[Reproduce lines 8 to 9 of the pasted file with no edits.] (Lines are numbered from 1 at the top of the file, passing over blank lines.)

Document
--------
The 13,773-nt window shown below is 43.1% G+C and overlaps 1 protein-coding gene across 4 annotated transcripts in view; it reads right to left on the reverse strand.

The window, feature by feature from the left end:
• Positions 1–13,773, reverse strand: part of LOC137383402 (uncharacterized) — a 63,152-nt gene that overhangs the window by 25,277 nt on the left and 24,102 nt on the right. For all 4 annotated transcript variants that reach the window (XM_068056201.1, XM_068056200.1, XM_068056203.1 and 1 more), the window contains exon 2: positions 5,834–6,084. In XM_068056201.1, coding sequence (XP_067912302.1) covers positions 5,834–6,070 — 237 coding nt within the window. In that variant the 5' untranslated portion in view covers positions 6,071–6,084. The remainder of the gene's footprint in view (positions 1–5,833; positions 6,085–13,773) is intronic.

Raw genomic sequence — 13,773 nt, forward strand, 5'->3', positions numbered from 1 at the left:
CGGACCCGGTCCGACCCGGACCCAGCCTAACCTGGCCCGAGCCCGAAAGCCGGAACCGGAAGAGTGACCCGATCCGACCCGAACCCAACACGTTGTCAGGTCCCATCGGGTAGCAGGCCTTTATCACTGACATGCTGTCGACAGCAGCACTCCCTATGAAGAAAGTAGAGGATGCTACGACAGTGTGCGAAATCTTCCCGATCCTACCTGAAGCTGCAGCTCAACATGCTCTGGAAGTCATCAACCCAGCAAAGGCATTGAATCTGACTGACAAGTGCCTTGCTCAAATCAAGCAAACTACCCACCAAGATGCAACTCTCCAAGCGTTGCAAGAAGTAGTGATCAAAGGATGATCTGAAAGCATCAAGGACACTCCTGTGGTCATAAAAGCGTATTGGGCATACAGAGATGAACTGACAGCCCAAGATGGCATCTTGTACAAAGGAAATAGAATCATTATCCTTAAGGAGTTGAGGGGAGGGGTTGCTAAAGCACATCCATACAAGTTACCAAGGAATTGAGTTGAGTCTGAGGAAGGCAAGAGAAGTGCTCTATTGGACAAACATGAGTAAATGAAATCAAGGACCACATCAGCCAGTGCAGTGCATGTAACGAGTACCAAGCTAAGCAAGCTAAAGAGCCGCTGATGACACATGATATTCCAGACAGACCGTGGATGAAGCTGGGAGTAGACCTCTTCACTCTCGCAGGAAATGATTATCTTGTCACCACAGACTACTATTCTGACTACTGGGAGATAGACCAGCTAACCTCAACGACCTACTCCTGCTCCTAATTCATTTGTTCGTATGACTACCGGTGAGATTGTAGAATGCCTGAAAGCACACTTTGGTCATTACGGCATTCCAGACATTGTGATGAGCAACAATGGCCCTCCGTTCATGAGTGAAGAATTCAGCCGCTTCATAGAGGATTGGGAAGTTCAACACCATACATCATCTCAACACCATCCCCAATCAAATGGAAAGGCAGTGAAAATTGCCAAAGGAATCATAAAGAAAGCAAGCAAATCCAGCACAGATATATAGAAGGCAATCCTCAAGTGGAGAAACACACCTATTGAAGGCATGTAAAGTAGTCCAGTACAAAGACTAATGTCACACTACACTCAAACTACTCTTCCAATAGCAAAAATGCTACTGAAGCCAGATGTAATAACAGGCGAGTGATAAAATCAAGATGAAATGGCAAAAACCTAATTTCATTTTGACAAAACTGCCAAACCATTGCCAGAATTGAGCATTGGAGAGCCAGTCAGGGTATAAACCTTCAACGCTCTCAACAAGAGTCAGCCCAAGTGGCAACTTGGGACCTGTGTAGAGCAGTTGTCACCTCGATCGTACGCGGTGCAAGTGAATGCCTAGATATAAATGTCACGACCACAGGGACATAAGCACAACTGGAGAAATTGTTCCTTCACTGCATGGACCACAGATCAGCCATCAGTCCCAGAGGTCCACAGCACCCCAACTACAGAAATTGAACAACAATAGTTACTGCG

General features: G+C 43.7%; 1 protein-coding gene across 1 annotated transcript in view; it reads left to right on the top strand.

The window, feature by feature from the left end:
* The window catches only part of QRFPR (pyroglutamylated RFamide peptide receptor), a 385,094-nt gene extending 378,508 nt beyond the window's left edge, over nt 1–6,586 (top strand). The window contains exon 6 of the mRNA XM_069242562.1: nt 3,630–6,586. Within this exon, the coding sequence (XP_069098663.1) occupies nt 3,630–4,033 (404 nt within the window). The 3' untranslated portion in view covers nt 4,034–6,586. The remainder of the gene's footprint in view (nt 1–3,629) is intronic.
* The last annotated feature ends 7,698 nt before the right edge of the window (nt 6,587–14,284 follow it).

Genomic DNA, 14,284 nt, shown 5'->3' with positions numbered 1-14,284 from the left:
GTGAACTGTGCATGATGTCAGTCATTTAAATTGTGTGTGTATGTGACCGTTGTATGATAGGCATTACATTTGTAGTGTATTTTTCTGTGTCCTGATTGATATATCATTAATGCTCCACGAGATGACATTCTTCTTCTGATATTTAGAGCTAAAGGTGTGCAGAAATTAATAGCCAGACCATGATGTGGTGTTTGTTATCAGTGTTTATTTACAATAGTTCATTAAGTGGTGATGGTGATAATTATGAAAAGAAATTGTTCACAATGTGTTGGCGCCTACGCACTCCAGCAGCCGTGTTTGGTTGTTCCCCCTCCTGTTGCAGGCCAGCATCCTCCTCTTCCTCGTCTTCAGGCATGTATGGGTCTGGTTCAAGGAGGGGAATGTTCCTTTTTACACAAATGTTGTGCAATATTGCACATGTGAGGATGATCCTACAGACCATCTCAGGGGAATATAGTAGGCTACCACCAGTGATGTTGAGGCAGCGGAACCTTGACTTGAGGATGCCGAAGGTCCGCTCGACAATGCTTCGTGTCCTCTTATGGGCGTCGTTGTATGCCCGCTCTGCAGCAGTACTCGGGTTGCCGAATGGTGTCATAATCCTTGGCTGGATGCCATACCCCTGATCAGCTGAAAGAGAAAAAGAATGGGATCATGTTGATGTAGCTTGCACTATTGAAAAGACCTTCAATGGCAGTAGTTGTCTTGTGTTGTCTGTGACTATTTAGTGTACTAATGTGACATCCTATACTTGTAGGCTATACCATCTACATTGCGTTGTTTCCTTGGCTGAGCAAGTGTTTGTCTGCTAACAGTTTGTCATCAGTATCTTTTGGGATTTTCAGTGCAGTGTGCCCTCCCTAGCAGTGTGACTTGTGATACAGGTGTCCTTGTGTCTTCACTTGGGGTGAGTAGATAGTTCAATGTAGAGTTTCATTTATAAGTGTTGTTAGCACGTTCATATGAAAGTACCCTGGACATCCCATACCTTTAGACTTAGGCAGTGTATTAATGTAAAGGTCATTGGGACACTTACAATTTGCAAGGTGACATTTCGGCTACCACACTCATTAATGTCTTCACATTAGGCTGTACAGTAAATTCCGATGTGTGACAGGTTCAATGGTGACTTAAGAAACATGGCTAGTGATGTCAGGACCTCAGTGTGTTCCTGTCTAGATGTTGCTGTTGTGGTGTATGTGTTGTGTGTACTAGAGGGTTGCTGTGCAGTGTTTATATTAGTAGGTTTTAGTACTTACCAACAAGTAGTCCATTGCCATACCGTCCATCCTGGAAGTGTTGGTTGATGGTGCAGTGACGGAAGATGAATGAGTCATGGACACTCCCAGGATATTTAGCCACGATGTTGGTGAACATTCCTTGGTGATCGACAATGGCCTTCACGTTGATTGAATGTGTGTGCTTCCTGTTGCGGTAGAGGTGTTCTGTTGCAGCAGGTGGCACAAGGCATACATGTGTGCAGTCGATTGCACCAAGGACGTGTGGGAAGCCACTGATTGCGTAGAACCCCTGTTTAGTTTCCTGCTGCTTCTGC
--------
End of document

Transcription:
* The window catches only part of QRFPR (pyroglutamylated RFamide peptide receptor), a 385,094-nt gene extending 378,508 nt beyond the window's left edge, over nt 1–6,586 (top strand). The window contains exon 6 of the mRNA XM_069242562.1: nt 3,630–6,586. Within this exon, the coding sequence (XP_069098663.1) occupies nt 3,630–4,033 (404 nt within the window). The 3' untranslated portion in view covers nt 4,034–6,586. The remainder of the gene's footprint in view (nt 1–3,629) is intronic.
* The last annotated feature ends 7,698 nt before the right edge of the window (nt 6,587–14,284 follow it).